Once Sí Se Puede! women were ready to incorporate their business, attorneys were able to present to them a legal structure that accommodated their approach and needs. The Sí Se Puede! co-op is incorporated as a not-for-profit cooperative corporation which allows job referrals to come from the CFL office, while all decisions, big and small, are made by the entire membership using both consensus and majority vote (depending on the time available and size/impact of the decision). The model allows for flexibility in individual work arrangements while still maintaining complete member control over the operations and decisions of the business.
Since June 2006, Sí Se Puede! has grown from 15 to 51 members. Sí Se Puede! has developed its own bylaws with the assistance of the Urban Justice Center, incorporated through New York state, built its client base to over 1,000 households and offices, and established a cohesive and growing member base with little turnover. Its members make an average of $20/hour at the co-op, as compared to $7–8/hour at previous jobs.
Despite, or perhaps because of, its higher wages, Sí Se Puede is competitive in the marketplace, because there are no middlemen involved.
h6. A Co-op Development Niche
CFL has gone on to help launch many more cooperatives anchored in Sunset Park—in child care, pet sitting, interior painting, elder care, catering, and more—and has developed a co-op development model that addresses the particular needs and characteristics of the immigrant community that we work with.
Our model includes suggesting ideas for co-ops to groups of our clients based on types of businesses they already have experience with, such as cleaning and childcare, recognizing and maximizing members’ strengths and abilities. It’s very intensive work, so we can only work on launching one co-op at a time.
As a co-op incubator, CFL’s Co-op Program staff work closely with each co-op for up to three years, attending meetings, assisting with office management, and providing trainings and general consultation as issues arise. The main business expenses that the co-op may have, such as office space, office manager salary, and printing are covered through CFL until the co-op has become financially self-sufficient. One of the most important aspects of CFL’s assistance is teaching co-ops how to conduct meetings, communicate effectively, and build a professional business environment that constantly considers client satisfaction and quality service.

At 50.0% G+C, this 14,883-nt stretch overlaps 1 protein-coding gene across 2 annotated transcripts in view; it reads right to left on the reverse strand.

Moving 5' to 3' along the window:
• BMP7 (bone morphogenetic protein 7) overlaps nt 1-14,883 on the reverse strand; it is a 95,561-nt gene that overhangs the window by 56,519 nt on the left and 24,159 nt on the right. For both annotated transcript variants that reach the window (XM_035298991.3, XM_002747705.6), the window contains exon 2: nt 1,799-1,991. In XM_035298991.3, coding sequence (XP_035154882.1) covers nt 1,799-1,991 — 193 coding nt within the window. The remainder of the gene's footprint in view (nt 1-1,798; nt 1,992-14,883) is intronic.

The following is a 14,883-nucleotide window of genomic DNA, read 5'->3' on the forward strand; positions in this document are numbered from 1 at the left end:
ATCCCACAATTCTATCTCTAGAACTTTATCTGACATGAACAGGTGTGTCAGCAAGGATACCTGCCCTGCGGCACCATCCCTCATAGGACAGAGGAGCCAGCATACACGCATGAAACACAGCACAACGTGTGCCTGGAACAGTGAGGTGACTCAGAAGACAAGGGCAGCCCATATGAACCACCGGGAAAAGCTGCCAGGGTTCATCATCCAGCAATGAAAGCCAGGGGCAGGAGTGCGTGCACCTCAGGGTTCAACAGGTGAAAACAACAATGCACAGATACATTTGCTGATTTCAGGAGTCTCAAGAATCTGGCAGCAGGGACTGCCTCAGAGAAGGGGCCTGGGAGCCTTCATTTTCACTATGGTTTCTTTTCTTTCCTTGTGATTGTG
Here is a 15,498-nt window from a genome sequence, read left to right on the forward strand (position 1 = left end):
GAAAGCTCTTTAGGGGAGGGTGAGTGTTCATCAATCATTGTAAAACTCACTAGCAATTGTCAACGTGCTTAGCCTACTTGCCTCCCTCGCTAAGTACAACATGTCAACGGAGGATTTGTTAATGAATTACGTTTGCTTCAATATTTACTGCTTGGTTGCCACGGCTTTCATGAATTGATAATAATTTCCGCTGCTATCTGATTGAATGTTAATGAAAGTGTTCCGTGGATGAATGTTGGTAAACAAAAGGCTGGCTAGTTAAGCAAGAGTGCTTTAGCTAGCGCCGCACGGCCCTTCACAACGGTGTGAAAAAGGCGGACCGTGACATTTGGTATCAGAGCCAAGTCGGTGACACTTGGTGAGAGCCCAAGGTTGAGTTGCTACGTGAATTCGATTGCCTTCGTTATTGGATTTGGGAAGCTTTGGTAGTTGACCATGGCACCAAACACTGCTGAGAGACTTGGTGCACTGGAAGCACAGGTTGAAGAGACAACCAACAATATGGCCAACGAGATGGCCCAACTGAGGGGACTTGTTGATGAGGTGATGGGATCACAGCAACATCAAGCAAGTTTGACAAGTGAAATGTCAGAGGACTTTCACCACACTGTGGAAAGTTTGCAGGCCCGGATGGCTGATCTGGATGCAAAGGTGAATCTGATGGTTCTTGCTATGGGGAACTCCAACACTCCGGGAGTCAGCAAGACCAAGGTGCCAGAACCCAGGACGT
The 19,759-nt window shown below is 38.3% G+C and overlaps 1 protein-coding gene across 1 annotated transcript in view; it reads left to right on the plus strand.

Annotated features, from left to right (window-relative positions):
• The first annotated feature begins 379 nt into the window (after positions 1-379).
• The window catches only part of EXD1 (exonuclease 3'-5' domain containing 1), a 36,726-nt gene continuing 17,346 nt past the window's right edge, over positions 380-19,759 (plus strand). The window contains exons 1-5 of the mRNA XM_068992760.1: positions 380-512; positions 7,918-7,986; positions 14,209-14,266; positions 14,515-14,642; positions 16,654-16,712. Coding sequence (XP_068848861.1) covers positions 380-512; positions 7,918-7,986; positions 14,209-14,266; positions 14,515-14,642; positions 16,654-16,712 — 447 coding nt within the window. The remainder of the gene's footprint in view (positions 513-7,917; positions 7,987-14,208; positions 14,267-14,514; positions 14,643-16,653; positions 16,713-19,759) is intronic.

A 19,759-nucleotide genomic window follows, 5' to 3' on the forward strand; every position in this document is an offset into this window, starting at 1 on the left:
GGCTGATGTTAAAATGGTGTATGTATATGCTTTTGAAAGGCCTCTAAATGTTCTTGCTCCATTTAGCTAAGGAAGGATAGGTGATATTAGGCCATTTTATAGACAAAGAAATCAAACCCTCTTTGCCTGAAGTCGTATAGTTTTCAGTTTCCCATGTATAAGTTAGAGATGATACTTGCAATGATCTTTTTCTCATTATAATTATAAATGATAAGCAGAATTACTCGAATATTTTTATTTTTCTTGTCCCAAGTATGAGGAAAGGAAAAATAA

The culture and structure of each co-op are developed to take into account the needs of the members. For example, jobs are assigned to members who are available and interested in the particular type of work offered. This has allowed members to move from a fixed 9 am to 5 pm schedule to a more flexible one and have more time for their children and families. Furthermore, all the cooperatives provide childcare during their meetings to facilitate the participation of members who have young children.
Some of the biggest challenges for members prior to joining the co-op were isolation, exploitative workplaces, and lack of contracts. Our model focuses deeply on these issues and makes them a priority when developing the mission statements and goals of each co-op business.
For example, the Beyond Care Childcare Cooperative has developed a thorough contract based on contracts created by Domestic Workers United, a New York–based cooperative. The contract outlines topics such as the duties members are responsible for, vacation days, sick days, overtime pay, and cancellation fees. The contract, along with building a respectful and trusting relationship between the member and the client, helps Beyond Care fulfill its mission of creating a “safe and healthy working environment.” For example, one clause of the contract states, “Client understands that labor laws, regardless of race, gender, immigration status, age, sexual orientation or religion, protect members.”
A unique aspect of our co-op development model is the significant emphasis we place on group work. As a social worker who specializes in social group work, community organizing, and leadership development, I have worked with my team to develop a model that values and prioritizes effective communication, compassion, active listening, consensus decision-making, and skillful facilitation. We believe that these skills are fundamental to sustaining relationships and trust within a cooperative business. During the initial 12-week training with each cooperative, CFL staff co-facilitate meetings to model desired skills. We have observed that for the immigrant women in the cooperatives, modeling how to work in a professional manner within a group setting while using the skills that are taught in the initial training is a practical and effective way of using ourselves as their consultants.
Another aspect of the social group work method is allowing members to resolve conflicts within the group. For instance, in one co-op meeting the members addressed a person’s constant tardiness to the general meeting. The member had the opportunity to explain her reasons for being late. The members responded by brainstorming ideas on how their fellow member could adjust her schedule to be able to arrive to meetings on time. There is an emphasis on holding one another accountable and talking through issues to reach a resolution within the group and with the leadership committee. Valuing open discussion promotes transparency and reliance on the group process.
Vanessa Bransburg is the cooperative coordinator at the Center for Family Life. Bransburg has also been a leader in the development of the NYC Network of Worker Cooperatives.